The Ministry of Health of Guinea has declared the end of the Marburg virus disease outbreak in Guéckédou prefecture, Nzérékoré Region, according to the World Health Organization (WHO).
The WHO said the declaration was made “42 days after the safe and dignified burial of the only confirmed patient reported in this outbreak. This was the first-ever Marburg virus disease case reported in Guinea.”
From August 3, 2021, to the end of outbreak declaration, only one confirmed case was reported. The patient, a man, had onset of symptoms on July 25. On August 1, he went to a small health facility near his village, with symptoms of fever, headache, fatigue, abdominal pain, and gingival hemorrhage. A rapid diagnostic test for malaria returned a negative result, and the patient received ambulatory supportive care with rehydration and symptomatic treatment. Upon returning home, his condition worsened, and he died on August 2. On August 3, a sample from the man tested positive for Marburg virus disease by reverse transcriptase-polymerase chain reaction (RT-PCR) and negative for Ebola virus disease.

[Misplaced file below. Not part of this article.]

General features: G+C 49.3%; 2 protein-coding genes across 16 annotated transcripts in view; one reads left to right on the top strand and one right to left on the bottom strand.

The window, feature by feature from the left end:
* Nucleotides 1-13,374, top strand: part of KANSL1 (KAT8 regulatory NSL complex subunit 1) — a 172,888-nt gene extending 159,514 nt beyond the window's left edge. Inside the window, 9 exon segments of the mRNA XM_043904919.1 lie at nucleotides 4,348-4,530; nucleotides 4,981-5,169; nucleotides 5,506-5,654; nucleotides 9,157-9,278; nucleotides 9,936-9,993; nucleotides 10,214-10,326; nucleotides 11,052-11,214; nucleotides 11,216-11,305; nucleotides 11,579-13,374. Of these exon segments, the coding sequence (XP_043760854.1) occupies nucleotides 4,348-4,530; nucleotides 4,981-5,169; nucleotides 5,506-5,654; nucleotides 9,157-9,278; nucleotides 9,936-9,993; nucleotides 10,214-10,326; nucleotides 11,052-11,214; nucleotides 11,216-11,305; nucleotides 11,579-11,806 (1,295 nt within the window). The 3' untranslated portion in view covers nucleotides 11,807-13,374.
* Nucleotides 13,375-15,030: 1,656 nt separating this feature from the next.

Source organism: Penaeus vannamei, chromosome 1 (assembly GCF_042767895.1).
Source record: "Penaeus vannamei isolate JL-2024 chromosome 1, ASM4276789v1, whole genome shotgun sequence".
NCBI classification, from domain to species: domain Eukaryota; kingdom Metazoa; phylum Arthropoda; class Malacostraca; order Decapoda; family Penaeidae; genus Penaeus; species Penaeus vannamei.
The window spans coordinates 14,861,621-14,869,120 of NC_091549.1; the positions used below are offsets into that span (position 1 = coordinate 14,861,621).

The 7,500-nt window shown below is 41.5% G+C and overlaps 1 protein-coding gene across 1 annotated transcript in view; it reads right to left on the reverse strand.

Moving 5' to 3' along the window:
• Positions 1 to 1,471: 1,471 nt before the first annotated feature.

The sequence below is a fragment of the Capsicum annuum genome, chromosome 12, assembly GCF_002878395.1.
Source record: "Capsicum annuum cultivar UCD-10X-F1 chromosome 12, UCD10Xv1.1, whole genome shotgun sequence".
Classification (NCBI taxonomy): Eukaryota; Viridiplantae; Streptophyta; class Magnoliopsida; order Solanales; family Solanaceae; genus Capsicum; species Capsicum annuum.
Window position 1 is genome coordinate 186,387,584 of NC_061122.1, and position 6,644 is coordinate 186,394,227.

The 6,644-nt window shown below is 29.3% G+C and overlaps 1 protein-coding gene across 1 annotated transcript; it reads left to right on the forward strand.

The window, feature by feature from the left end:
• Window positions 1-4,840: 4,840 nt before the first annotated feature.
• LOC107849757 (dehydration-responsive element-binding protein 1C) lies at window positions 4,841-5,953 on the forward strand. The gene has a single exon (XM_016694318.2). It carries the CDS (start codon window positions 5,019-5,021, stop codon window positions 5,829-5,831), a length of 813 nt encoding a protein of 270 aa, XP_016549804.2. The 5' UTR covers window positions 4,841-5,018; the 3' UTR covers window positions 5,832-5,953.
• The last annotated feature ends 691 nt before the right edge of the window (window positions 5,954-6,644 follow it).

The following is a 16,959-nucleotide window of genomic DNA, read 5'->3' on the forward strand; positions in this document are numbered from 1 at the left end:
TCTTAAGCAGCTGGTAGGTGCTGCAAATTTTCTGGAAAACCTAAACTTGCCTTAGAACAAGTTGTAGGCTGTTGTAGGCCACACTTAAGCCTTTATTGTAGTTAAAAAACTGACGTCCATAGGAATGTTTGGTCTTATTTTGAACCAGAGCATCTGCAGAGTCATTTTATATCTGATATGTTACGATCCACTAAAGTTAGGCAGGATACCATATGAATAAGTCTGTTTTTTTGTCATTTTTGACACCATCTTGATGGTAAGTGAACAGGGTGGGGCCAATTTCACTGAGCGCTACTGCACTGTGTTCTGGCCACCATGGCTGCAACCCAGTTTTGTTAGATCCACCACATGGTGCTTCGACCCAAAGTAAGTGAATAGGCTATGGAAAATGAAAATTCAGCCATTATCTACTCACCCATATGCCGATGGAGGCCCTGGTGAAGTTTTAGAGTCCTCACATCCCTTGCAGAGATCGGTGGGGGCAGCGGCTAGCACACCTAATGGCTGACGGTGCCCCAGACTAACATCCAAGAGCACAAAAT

A total of 173 contacts were identified, including 14 high risk contacts based on exposure. Among them, 172 were followed for a period of 21 days, of which none developed symptoms. One high-risk contact was lost to follow up.
The WHO said Marburg virus disease (MVD) is an epidemic-prone disease associated with high case fatality ratios. In the early course of the disease, clinical diagnosis of MVD is difficult to distinguish from many other tropical febrile illnesses because of the similarities in the clinical symptoms. Other viral hemorrhagic fevers need to be excluded, particularly Ebola virus disease (EVD), as well as malaria, typhoid fever, leptospirosis, rickettsial infection and plague. MVD is transmitted by direct contact with the blood, bodily fluids and/or tissues of infected persons or wild animals (e.g., monkeys and fruit bats).